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Getting Really Bad Sunburns As A Teen Could Raise Skin Cancer Risk

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A new study shows that having at least five blistering sunburns as a teenager is associated with an increased risk of skin cancer later in life, including deadly melanoma.

The study, published in the journal Cancer Epidemiology, Biomarkers & Prevention, showed that people who experienced five or more blistering sunburns between ages 15 and 20 had a 68 percent increased risk of two kinds of skin cancer, basal cell carcinoma and squamous cell carcinoma, as well as an 80 percent higher melanoma risk.

Melanoma is considered the most dangerous kind of skin cancer, killing about 8,790 people each year, according to the Skin Cancer Foundation. While curable if caught early, it becomes harder to treat and can be fatal once it has progressed and spread elsewhere in the body.

Researchers also found an association between ultraviolet radiation exposure and skin cancer. People who were exposed to the most cumulative UV radiation throughout adulthood had a 2.35-fold increased risk of skin basal cell carcinoma, and a 2.53-fold increased risk of skin squamous cell carcinoma.

The study is based on 108,916 Caucasian registered nurses who were part of the Nurses’ Health Study II and who enrolled in the study when they were between ages 25 and 42. At the beginning of the study, they were asked about blistering sunburns they experienced between ages 15 and 20, how many moles they had on their legs, and family history of melanoma. Then, health information was collected from them every two years for approximately 20 years.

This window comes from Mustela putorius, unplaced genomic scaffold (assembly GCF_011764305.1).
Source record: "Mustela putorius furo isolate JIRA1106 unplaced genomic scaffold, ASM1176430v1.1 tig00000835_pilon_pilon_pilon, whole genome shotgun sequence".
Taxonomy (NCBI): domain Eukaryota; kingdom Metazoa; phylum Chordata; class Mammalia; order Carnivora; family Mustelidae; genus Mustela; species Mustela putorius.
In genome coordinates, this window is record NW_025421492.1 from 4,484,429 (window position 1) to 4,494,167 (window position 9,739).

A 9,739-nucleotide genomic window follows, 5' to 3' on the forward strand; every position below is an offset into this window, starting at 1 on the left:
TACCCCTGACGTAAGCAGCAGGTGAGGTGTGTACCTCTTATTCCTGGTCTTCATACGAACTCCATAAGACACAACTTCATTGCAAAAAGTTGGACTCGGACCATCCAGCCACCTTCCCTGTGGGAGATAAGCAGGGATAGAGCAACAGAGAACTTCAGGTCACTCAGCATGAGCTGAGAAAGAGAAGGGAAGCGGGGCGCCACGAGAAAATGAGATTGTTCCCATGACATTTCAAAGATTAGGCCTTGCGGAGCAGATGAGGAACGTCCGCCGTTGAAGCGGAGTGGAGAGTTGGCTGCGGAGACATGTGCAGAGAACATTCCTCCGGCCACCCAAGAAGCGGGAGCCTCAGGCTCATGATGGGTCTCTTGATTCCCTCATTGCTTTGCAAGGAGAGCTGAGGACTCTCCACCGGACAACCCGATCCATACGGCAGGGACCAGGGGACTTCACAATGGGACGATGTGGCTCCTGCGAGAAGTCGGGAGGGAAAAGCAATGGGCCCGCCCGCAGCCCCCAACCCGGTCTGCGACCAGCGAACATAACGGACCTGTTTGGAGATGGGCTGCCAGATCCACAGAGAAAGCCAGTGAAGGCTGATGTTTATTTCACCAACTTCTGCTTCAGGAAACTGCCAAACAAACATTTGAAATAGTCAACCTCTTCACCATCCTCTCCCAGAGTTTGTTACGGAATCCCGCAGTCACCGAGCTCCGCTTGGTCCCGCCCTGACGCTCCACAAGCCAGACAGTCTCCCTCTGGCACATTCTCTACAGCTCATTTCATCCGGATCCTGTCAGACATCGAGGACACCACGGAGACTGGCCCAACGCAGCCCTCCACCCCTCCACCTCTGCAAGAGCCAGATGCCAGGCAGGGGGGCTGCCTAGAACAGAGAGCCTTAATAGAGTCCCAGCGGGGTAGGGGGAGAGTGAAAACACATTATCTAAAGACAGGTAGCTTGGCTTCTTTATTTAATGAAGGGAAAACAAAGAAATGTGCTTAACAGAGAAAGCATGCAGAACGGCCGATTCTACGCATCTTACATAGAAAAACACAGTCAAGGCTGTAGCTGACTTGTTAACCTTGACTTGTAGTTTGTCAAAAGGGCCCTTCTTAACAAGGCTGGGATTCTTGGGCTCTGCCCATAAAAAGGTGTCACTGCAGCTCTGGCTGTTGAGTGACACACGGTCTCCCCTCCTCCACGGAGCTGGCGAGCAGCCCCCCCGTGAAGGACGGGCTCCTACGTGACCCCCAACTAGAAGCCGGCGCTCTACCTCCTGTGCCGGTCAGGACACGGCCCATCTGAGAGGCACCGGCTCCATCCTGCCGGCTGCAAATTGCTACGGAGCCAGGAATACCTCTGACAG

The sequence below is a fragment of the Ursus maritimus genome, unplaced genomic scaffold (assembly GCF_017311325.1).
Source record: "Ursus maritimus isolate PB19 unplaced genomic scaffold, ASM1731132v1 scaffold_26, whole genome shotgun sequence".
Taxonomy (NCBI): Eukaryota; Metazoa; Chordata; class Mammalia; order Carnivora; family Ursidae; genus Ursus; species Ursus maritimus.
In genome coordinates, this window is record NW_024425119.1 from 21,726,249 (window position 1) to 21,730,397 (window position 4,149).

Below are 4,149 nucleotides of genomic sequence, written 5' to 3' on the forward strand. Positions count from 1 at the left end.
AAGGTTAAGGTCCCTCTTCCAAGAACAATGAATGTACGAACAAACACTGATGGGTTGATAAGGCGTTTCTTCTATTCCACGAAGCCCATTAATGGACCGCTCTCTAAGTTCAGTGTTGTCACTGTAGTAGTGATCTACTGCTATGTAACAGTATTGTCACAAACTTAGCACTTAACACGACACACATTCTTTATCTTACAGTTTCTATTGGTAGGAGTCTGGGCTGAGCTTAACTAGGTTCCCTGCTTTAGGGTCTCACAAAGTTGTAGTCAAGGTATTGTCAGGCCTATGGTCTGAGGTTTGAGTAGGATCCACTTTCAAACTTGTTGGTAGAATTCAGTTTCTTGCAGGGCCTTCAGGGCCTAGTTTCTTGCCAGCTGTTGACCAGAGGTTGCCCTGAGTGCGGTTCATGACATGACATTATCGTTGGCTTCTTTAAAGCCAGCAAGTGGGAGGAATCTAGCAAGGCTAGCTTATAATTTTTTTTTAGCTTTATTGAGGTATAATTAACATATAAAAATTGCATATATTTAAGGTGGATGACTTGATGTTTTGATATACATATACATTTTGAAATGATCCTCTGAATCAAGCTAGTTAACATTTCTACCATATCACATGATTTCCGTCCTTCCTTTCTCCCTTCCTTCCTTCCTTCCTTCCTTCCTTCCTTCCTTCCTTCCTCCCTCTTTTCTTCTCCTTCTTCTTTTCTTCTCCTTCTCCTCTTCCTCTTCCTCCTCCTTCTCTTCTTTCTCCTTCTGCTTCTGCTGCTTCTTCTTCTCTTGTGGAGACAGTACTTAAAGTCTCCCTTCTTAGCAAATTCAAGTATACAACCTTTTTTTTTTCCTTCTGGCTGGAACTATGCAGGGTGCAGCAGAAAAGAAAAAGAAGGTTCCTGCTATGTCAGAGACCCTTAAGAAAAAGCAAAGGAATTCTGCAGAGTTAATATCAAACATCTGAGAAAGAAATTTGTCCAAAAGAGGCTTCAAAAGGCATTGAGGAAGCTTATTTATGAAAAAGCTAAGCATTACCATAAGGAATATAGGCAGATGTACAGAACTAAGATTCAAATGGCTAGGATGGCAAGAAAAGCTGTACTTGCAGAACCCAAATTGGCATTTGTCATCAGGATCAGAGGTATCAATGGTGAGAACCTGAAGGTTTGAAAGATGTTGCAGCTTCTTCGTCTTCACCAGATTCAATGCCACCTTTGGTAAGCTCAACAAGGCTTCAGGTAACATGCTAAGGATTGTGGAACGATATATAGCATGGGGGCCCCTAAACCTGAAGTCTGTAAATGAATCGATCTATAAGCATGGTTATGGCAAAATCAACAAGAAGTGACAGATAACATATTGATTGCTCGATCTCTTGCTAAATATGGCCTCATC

By the end of the study, 6,955 people were diagnosed with basal cell carcinoma, 880 were diagnosed with squamous cell carcinoma of the skin, and 779 were diagnosed with melanoma. About one-quarter of all the study participants had had painful blisters during childhood or adolescence, and about one in 10 of all the study participants said they had experienced more than five blistering sunburns between 15 and 20.

“This study adds to a growing body of research indicating that UV radiation exposure early in life through both natural (e.g., sunlight) and artificial (e.g., tanning beds) sources significantly increases the risk of skin cancer,” said Darren Mays, Ph.D., MPH, an assistant professor of oncology at Georgetown Lombardi Comprehensive Cancer Center, who was not involved in the study.

“Although the results show potential differences may exist in the relationships between sun exposure and cancer risk for different types of skin cancer, from a primary prevention standpoint the message to be gleaned from this seems fairly clear: Preventing harmful UV exposure early in life plays a critical role in reducing the risks of melanoma and non-melanoma skin cancer in the future.”

While the study demonstrates the increased skin cancer risk associated with five or more blistering sunburns in adolescence, the National Cancer Institute notes that having even just one blistering sunburn can raise skin cancer risk.